“While planning the April outreach event for the Super Bowl LI Business Connect program, everyone was in agreement that in addition to talking about contracting opportunities, it was critically important to stress the value of intentional networking to our audience of independent business owners. Networking is the lifeblood of any local, diverse business community. Laura Morales was the perfect keynote for our event because she lives the Business Connect mantra, which is ‘always bring your A game, make every connection a positive interaction, and work your network.’ BJ Waymer, NFL Business Connect”
As small business owners, we often wear many hats, and running our businesses is definitely challenging. Maintaining a positive cash flow, marketing and business development, mining the base, following up on potential leads, as well as taking care of administrative duties certainly consume a business owner’s time.
One thing which takes a little bit of time, and which many business owners have not maximized, is becoming certified through a local, state, regional or national agency. I learned recently how being certified as a minority and woman-owned business helped give me the opportunity to do business with the Houston Super Bowl Host Committee, and it was a terrific opportunity!
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On February 5, 2017 Houston will host Super Bowl LI. In anticipation of this globally-watched event, the Houston Super Bowl Host Committee (HSBHC) has been working hard planning and preparing for what is expected to be an outstanding event. Part of that planning involves giving local, diverse businesses in the Houston area contracting opportunities with the HSBHC and the National Football League (NFL) through Super Bowl LI Business Connect (Business Connect), the NFL’s Super Bowl supplier diversity program.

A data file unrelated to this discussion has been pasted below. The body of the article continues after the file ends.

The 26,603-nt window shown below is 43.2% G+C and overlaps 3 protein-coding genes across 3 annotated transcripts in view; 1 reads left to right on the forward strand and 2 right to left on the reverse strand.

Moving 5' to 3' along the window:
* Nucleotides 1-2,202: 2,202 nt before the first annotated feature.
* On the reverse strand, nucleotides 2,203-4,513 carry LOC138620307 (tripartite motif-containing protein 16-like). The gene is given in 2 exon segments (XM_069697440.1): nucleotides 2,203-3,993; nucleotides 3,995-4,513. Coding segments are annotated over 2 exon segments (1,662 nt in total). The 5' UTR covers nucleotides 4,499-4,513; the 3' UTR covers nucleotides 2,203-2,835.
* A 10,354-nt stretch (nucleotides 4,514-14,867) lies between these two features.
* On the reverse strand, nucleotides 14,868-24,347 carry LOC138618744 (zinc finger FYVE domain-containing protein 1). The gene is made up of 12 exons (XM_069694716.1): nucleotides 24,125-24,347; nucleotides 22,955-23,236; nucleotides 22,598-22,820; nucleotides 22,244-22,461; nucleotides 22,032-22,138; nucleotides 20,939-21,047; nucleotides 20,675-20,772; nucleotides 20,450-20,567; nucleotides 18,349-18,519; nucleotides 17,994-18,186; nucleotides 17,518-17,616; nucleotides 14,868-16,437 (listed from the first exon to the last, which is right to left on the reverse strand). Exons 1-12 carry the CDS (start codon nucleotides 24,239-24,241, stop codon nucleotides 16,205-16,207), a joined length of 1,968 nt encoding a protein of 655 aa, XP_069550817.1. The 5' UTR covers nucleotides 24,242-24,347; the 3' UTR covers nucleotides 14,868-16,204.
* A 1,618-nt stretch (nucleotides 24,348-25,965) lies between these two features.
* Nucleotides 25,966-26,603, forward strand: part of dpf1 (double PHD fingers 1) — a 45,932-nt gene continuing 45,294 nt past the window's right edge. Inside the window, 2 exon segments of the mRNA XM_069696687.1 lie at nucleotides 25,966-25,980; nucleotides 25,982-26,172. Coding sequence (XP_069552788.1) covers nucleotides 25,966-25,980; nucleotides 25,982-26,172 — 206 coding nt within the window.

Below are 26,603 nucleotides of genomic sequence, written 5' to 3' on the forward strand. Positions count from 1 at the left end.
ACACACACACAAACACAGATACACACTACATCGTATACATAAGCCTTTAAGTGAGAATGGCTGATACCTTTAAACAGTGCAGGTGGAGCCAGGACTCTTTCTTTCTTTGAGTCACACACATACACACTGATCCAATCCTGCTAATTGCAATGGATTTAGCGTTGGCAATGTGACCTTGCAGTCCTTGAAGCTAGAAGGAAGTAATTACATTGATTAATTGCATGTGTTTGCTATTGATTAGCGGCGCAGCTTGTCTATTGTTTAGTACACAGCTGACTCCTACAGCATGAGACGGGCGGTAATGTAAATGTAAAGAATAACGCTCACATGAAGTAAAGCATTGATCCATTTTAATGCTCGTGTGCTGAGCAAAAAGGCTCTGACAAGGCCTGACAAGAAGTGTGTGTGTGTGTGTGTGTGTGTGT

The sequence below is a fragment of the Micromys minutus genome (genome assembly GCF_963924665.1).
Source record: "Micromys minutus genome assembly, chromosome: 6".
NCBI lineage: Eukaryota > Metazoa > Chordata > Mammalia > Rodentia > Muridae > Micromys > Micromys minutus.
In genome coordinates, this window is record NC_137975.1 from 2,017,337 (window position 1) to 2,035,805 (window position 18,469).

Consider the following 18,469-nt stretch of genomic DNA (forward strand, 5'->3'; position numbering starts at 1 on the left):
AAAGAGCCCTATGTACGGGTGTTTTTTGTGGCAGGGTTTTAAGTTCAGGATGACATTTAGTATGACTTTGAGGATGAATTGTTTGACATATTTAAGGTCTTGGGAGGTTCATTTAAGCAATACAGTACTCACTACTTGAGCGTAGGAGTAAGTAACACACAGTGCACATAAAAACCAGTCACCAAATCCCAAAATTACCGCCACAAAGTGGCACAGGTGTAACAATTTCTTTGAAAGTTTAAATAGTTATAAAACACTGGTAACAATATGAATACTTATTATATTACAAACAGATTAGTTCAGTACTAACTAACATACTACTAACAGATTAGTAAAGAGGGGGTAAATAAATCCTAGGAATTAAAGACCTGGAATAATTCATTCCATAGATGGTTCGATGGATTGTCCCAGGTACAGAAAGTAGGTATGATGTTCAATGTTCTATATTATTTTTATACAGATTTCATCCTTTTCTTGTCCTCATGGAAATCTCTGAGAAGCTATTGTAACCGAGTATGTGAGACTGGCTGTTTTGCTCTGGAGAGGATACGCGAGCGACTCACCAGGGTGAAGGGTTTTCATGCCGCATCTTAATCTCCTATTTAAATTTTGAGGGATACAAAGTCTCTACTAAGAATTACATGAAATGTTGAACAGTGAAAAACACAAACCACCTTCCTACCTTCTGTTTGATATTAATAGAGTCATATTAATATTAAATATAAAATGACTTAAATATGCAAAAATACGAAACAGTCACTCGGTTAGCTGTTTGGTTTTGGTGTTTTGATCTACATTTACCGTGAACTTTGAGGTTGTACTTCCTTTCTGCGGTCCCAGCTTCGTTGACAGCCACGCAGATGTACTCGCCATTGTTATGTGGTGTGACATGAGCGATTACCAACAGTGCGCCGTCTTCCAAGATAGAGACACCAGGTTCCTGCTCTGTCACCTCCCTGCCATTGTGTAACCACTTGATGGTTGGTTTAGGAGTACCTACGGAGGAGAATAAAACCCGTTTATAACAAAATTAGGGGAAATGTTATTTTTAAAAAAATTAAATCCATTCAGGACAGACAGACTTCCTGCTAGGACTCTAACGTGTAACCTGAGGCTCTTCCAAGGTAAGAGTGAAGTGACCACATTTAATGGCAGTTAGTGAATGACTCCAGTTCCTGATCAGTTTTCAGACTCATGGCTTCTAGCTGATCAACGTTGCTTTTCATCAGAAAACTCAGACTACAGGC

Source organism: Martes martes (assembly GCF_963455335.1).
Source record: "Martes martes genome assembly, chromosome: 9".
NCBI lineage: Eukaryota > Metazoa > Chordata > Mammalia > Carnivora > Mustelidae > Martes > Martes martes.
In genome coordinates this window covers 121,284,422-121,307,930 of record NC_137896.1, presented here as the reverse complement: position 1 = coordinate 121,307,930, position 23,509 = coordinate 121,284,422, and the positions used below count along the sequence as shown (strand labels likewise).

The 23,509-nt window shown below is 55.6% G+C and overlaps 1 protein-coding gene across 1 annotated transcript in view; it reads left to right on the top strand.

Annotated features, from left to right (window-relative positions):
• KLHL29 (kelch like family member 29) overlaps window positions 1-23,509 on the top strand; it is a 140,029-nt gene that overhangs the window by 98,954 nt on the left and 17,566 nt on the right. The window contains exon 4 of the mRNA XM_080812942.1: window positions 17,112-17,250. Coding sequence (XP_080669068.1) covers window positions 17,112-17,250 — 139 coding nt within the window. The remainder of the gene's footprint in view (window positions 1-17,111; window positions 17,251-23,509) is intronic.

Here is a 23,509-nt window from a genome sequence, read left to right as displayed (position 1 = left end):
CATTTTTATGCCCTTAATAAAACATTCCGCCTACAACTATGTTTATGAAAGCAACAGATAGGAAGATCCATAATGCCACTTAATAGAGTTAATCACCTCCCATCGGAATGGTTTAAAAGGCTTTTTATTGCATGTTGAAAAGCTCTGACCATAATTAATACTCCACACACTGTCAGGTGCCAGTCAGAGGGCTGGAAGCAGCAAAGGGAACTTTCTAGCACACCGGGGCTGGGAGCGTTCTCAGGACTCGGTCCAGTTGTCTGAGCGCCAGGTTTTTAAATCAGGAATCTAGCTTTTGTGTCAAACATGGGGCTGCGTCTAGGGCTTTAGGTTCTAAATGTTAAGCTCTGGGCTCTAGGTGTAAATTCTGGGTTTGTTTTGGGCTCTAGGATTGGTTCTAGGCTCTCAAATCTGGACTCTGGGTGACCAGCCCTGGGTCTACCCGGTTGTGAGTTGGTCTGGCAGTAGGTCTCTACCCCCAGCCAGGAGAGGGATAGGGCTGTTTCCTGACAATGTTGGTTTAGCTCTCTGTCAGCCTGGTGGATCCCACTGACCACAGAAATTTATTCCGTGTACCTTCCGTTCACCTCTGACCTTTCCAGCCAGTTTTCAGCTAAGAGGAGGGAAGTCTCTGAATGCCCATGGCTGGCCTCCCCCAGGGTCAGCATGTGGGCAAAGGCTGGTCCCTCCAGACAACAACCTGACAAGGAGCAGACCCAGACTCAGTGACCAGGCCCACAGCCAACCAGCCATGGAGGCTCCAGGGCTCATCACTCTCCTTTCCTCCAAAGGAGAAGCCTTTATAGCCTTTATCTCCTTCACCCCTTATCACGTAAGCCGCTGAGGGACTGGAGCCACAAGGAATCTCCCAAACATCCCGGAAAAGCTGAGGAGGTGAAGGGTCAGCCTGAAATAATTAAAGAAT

Through the power of networking, the main topic on which I spoke, I was referred to the HSBHC when they were interested in having a speaker motivate and get business owners excited about potentially winning a contracting opportunity with HSBHC and the NFL. One of the requirements, however, regarding being accepted into the Business Connect program, is that a business must be certified by the Women’s Business Enterprise Alliance (WBEA), the Houston Minority Supplier Development Council (HMSDC), the City of Houston, or the National Gay and Lesbian Chamber of Commerce (NGLCC), or Vets First Verification program because Business Connect is a certified based program. Although being certified does not guarantee that a business will receive a contracting opportunity, it is one of the few criteria for eligibility.
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photo credit: (Craig H. Hartley/For the Chronicle)
During my networking talk, I shared a story about a friend who missed out on an opportunity to potentially do business with the NCAA when the Final Four took place in Houston in March, 2016. Unfortunately, because her business wasn’t certified, it was an immediate disqualifier. That said, if you are a small business owner and have been thinking about getting certified, make the investment in a little bit of time to gather the necessary paperwork and fill out the required forms to become certified. The process of gathering the information can be tedious; however, the potential results can also be rewarding!
That way the next time an opportunity presents itself to provide goods or services to an organization that requires and/or prefers doing business with a certified business, you will at least have a ticket for admission.
To your success!